Human activities are boosting ocean temperatures in areas where hurricanes form, new study finds

BOULDER -- Rising ocean temperatures in key hurricane breeding grounds of the Atlantic and Pacific oceans are due primarily to human-caused increases in greenhouse gas concentrations, according to a study published online in the September 11 issue of the Proceedings of the National Academy of Sciences (PNAS).

Using 22 different computer models of the climate system, Benjamin Santer and six other atmospheric scientists from the Lawrence Livermore National Laboratory, together with Tom Wigley, Gerald Meehl, and Warren Washington from the Boulder-based National Center for Atmospheric Research (NCAR) and scientists from eight other research centers, have shown that the warming sea surface temperatures (SSTs) of the tropical Atlantic and Pacific oceans over the last century is linked to human activities.

NCAR's primary sponsor is the National Science Foundation.

"We've used virtually all the world's climate models to study the causes of SST changes in hurricane formation regions," Santer says.

Research published during the past year has uncovered evidence of a link between rising ocean temperatures and increases in hurricane intensity. This has raised concerns about the causes of the rising temperatures, particularly in parts of the Atlantic and Pacific where hurricanes and other tropical cyclones form.

Previous efforts to understand the causes of changes in SSTs have focused on temperature changes averaged over very large ocean areas, such as the entire Atlantic or Pacific basins. The new research specifically targets SST changes in much smaller hurricane formation regions.

For the period 1906-2005, the researchers found an 84 percent probability that human-induced factors--primarily an increase in greenhouse gas emissions--account for most of the observed rise in SSTs in the Atlantic and Pacific hurricane formation regions.

"The important conclusion is that the observed SST increases in these hurricane breeding grounds cannot be explained by natural processes alone," says Wigley. "The best explanation for these changes has to include a large human influence."

Hurricanes are complex phenomena that are influenced by a variety of physical factors, such as SSTs, wind shear, water vapor, and atmospheric stability. The increasing SSTs in the Atlantic and Pacific hurricane formation regions are not the sole determinant of hurricane intensity, but they are likely to be one of the most significant influences.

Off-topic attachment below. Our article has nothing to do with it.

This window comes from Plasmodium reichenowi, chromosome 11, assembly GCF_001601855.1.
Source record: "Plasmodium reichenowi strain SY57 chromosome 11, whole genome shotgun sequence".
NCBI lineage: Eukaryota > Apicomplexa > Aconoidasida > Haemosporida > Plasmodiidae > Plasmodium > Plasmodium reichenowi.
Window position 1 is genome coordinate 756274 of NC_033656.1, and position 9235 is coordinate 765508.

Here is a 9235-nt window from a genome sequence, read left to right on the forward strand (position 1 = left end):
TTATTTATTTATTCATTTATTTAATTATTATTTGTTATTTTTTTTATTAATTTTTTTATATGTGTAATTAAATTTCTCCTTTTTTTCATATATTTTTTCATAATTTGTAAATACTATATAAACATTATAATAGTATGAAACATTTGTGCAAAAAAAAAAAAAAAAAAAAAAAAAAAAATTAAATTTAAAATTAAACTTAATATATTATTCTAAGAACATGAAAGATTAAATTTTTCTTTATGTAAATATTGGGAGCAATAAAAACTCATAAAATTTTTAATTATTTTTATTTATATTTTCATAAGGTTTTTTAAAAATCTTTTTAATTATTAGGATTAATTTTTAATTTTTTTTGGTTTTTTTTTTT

"It is important to note that we expect global temperatures and SSTs to increase even more rapidly over the next century," Wigley says.

According to Santer, "In a post-Katrina world, we need to do the best job we possibly can to understand the complex influences on hurricane intensity, and how our actions are changing those influences."

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Other institutions contributing to the study include the University of California, Merced; Lawrence Berkeley National Laboratory; Scripps Institution of Oceanography; the University of Hamburg; the University of East Anglia; Manchester Metropolitan University; NASA's Goddard Institute for Space Studies; and NOAA's National Climatic Data Center.

The University Corporation for Atmospheric Research manages the National Center for Atmospheric Research under primary sponsorship by the National Science Foundation. Opinions, findings, conclusions, or recommendations expressed in this publication are those of the author(s) and do not necessarily reflect the views of the National Science Foundation.

Notes for Journalists

Journalists who agree to abide by the embargo can obtain a pdf of the paper by e-mailing PNAS at pnasnews@nas.edu

Title: "Forced and unforced ocean temperature changes in Atlantic and Pacific tropical cyclogenesis regions"

Authors: B.D. Santer, T.M.L. Wigley, P.J. Gleckler, C. Bonfils, M.F. Wehner, K. AchutaRao, T.P. Barnett, J.S. Boyle, W. Brueggemann, M. Fiorino, N. Gillett, J.E. Hansen, P.D. Jones, S.A. Klein, G.A. Meehl, S.C.B. Raper, R.W. Reynolds, K.E. Taylor, and W.M. Washington.

Additional background

See Q&A with Benjamin Santer and Tom Wigley about global warming and ocean temperatures http://www.ucar.edu/news/releases/2006/oceantempsfacts.shtml

To receive NCAR and UCAR press releases via e-mail or to unsubscribe, send name, title, affiliation, postal address, fax and phone number to yvonnem@ucar.edu.

Additional contacts:
Anne Stark, Lawrence Livermore Public Affairs
925-422-9799
stark8@llnl.gov

Tom Wigley, NCAR Scientist
303-497-2690
wigley@ucar.edu


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